“The spontaneous nature of the iPhone lets me capture images that, when viewed at length, display curious juxtapositions, symbolism and humor. As each photograph unfolds, it offers viewers an opportunity to apply their own personal, artistic and philosophical interpretation. Unintentional visual distortions resulting from the iPhone’s inherent limitations provide a playful temperament to much of my work, and add ambiguity to otherwise straightforward images.”
Poe says his subject matter includes anything that strikes him as unusual, quirky, or that can evoke multiple interpretations. “I haven’t actually had any formal arts training apart from some assignments with black and white photography during high school.The majority of my work is improvisational, as the iPhone allows me to take quick and impulsive photographs. The absence of a heavy camera and equipment is liberating, and permits me to capture a moment in its authentic form.”
“I work in large-scale reproductions of my photographs because I believe this format displays each piece’s subtleties, richness and depth. The canvas also provides a dramatic backdrop for an image that is usually viewed on a very small device.”
“My most recent work explores the role of discovery in the artistic process. Specifically, how the iPhone’s lack of shutter speed and aperture control - which frustrates many of its users - or an accidental finger over its lens, can create powerful and beautiful images.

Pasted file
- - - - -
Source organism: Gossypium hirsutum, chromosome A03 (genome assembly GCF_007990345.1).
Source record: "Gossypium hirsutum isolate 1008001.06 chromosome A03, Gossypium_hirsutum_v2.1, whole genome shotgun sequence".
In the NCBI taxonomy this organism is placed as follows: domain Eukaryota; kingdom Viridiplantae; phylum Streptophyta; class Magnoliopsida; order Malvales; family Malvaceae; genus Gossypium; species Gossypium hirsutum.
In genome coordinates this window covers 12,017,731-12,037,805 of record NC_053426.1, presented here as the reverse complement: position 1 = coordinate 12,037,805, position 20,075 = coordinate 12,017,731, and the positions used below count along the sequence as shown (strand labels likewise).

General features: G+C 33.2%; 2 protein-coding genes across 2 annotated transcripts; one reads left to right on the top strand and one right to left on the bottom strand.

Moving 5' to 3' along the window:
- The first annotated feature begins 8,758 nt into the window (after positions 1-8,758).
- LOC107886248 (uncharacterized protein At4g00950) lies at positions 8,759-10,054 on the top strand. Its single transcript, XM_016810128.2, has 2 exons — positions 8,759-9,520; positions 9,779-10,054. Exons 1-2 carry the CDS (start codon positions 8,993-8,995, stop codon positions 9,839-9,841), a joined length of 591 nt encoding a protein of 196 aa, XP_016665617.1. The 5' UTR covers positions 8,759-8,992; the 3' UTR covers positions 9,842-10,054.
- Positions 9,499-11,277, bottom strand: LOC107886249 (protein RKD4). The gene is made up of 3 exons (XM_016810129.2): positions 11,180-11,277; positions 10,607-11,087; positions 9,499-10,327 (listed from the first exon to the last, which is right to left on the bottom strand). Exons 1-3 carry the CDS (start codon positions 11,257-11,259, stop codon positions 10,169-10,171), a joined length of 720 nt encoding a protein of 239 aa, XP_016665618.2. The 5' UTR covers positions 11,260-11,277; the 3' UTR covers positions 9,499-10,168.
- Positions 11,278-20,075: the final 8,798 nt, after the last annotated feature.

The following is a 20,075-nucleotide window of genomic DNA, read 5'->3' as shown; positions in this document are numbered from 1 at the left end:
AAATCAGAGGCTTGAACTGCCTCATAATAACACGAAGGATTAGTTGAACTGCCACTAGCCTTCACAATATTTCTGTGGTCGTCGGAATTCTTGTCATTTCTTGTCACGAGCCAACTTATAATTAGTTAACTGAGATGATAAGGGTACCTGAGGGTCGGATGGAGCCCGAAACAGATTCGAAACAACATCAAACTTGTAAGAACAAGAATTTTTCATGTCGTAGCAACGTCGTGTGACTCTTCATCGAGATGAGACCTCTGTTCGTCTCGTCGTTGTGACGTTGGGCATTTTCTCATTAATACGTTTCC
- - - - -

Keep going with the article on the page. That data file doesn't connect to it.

In terms of his broader creative vision Bob claims he ultimately wants to encourage his audience to pursue their own artistic endeavors, “for pure enjoyment or for further discovery of the artist within themselves.”
This a stark contrast to his former high ranking corporate careering -- Poe spent over 20 years in the broadcast industry, developing pioneering media initiatives for a variety of clients. He was the Director of Broadcasting for the Orlando Magic, and cultivated a strong fan base for the team when it was founded in 1989. Most notably, he was General Manager of WMMO, a breakthrough radio station in Florida that provided quality, uninterrupted music programming for adult listeners. His efforts earned him the prestigious Radio Wayne Award for General Manager of the Year and earned WMMO the Radio Station of the Year award from Billboard. Bob Poe’s latest show Titled “Illumination,” will investigate the effect of light and movement on his subjects. The exhibit is curated by Los Angeles artist Lisa Adams.
Shot throughout the Los Angeles and Santa Monica area, the spontaneous nature of the iPhone lets Poe capture images that, when viewed at length, display curious juxtapositions, symbolism and humor. He ruminates, “as each photograph unfolds, it offers viewers an opportunity to apply their own personal, artistic and philosophical interpretation. Unintentional visual distortions resulting from the iPhone’s inherent limitations provide a playful temperament to much of the work, and add ambiguity to otherwise straightforward images.”
Written by Craig Stephens